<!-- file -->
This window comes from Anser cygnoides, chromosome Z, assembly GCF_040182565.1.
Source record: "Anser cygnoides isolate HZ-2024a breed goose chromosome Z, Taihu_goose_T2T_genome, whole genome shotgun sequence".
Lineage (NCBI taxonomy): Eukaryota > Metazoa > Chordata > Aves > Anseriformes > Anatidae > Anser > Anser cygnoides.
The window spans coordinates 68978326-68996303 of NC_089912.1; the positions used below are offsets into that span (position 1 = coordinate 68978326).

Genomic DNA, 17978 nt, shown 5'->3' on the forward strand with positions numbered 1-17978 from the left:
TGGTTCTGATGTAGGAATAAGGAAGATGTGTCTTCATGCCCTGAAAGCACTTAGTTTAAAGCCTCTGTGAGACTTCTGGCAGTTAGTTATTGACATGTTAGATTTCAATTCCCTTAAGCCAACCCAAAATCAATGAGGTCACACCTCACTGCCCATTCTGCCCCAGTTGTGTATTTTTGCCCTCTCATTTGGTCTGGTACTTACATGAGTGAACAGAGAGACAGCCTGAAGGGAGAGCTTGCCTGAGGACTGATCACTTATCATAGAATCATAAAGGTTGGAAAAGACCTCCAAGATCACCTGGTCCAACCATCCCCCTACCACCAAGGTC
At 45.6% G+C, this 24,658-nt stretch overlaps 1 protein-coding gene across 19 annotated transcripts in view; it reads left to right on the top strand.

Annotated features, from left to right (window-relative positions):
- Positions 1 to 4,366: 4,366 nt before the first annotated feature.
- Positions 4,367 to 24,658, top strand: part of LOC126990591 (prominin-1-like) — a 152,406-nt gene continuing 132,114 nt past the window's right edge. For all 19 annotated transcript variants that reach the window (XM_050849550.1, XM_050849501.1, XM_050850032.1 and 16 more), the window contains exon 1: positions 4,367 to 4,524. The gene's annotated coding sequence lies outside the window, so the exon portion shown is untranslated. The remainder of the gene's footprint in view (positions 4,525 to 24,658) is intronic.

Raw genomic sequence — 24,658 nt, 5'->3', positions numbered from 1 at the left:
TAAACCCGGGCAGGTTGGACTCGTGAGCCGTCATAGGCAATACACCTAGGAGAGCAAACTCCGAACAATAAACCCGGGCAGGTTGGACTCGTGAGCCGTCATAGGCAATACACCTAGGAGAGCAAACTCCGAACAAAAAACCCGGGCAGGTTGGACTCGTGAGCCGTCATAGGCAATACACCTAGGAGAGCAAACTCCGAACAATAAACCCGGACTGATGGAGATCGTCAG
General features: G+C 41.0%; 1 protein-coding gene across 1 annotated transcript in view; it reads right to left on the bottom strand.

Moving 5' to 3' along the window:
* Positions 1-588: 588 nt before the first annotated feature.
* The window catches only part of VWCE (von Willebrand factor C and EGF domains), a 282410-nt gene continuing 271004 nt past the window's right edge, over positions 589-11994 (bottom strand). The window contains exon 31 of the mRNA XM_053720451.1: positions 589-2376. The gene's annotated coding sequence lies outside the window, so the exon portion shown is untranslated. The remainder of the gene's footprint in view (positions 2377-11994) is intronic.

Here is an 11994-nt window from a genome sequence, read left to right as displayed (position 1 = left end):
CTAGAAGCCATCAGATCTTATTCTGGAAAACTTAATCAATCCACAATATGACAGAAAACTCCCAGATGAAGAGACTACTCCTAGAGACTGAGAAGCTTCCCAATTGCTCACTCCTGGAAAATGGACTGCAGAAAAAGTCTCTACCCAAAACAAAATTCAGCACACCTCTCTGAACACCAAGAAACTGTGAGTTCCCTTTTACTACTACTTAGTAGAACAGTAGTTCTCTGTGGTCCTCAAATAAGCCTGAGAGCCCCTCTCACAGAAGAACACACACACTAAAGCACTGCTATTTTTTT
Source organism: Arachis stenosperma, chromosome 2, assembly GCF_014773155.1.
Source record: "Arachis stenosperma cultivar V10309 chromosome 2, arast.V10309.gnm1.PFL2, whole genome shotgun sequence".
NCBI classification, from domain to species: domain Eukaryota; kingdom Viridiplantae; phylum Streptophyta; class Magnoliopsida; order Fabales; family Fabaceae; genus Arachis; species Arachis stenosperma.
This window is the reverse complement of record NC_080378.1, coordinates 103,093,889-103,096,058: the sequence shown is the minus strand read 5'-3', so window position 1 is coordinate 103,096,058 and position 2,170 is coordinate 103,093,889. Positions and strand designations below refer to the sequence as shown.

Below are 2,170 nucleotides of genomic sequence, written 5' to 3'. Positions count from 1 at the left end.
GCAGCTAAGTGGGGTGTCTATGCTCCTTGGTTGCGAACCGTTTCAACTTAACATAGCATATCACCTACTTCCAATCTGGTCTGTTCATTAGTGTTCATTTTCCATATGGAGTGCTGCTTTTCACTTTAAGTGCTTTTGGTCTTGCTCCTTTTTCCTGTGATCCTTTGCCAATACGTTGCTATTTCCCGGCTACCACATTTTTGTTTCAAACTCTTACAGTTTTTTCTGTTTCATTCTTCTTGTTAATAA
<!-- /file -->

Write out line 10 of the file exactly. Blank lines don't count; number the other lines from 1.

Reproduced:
- Positions 4,367 to 24,658, top strand: part of LOC126990591 (prominin-1-like) — a 152,406-nt gene continuing 132,114 nt past the window's right edge. For all 19 annotated transcript variants that reach the window (XM_050849550.1, XM_050849501.1, XM_050850032.1 and 16 more), the window contains exon 1: positions 4,367 to 4,524. The gene's annotated coding sequence lies outside the window, so the exon portion shown is untranslated. The remainder of the gene's footprint in view (positions 4,525 to 24,658) is intronic.